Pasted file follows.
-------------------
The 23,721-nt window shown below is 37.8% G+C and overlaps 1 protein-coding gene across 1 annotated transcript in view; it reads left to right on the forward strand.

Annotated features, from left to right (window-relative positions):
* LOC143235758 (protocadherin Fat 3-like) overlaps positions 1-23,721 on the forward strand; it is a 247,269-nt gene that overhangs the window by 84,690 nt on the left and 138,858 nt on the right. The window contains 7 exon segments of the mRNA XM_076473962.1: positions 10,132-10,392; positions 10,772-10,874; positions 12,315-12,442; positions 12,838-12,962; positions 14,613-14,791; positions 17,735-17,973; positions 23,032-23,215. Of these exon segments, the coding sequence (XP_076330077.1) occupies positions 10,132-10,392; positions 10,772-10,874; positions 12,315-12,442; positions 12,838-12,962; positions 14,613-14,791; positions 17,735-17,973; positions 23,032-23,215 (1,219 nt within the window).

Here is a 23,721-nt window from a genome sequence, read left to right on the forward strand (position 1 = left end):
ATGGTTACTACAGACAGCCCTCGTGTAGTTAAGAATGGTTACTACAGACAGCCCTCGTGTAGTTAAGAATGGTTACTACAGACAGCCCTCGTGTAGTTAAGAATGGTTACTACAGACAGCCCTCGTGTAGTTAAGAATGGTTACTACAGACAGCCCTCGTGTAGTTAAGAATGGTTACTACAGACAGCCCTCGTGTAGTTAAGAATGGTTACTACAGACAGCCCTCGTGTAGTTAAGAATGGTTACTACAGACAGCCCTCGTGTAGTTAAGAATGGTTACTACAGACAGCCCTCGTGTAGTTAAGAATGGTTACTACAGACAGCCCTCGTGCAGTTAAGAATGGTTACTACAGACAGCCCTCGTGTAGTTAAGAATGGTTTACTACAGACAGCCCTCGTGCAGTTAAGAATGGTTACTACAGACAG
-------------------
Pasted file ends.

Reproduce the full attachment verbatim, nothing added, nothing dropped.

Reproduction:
The 23,721-nt window shown below is 37.8% G+C and overlaps 1 protein-coding gene across 1 annotated transcript in view; it reads left to right on the forward strand.

Annotated features, from left to right (window-relative positions):
* LOC143235758 (protocadherin Fat 3-like) overlaps positions 1-23,721 on the forward strand; it is a 247,269-nt gene that overhangs the window by 84,690 nt on the left and 138,858 nt on the right. The window contains 7 exon segments of the mRNA XM_076473962.1: positions 10,132-10,392; positions 10,772-10,874; positions 12,315-12,442; positions 12,838-12,962; positions 14,613-14,791; positions 17,735-17,973; positions 23,032-23,215. Of these exon segments, the coding sequence (XP_076330077.1) occupies positions 10,132-10,392; positions 10,772-10,874; positions 12,315-12,442; positions 12,838-12,962; positions 14,613-14,791; positions 17,735-17,973; positions 23,032-23,215 (1,219 nt within the window).

Here is a 23,721-nt window from a genome sequence, read left to right on the forward strand (position 1 = left end):
ATGGTTACTACAGACAGCCCTCGTGTAGTTAAGAATGGTTACTACAGACAGCCCTCGTGTAGTTAAGAATGGTTACTACAGACAGCCCTCGTGTAGTTAAGAATGGTTACTACAGACAGCCCTCGTGTAGTTAAGAATGGTTACTACAGACAGCCCTCGTGTAGTTAAGAATGGTTACTACAGACAGCCCTCGTGTAGTTAAGAATGGTTACTACAGACAGCCCTCGTGTAGTTAAGAATGGTTACTACAGACAGCCCTCGTGTAGTTAAGAATGGTTACTACAGACAGCCCTCGTGTAGTTAAGAATGGTTACTACAGACAGCCCTCGTGCAGTTAAGAATGGTTACTACAGACAGCCCTCGTGTAGTTAAGAATGGTTTACTACAGACAGCCCTCGTGCAGTTAAGAATGGTTACTACAGACAG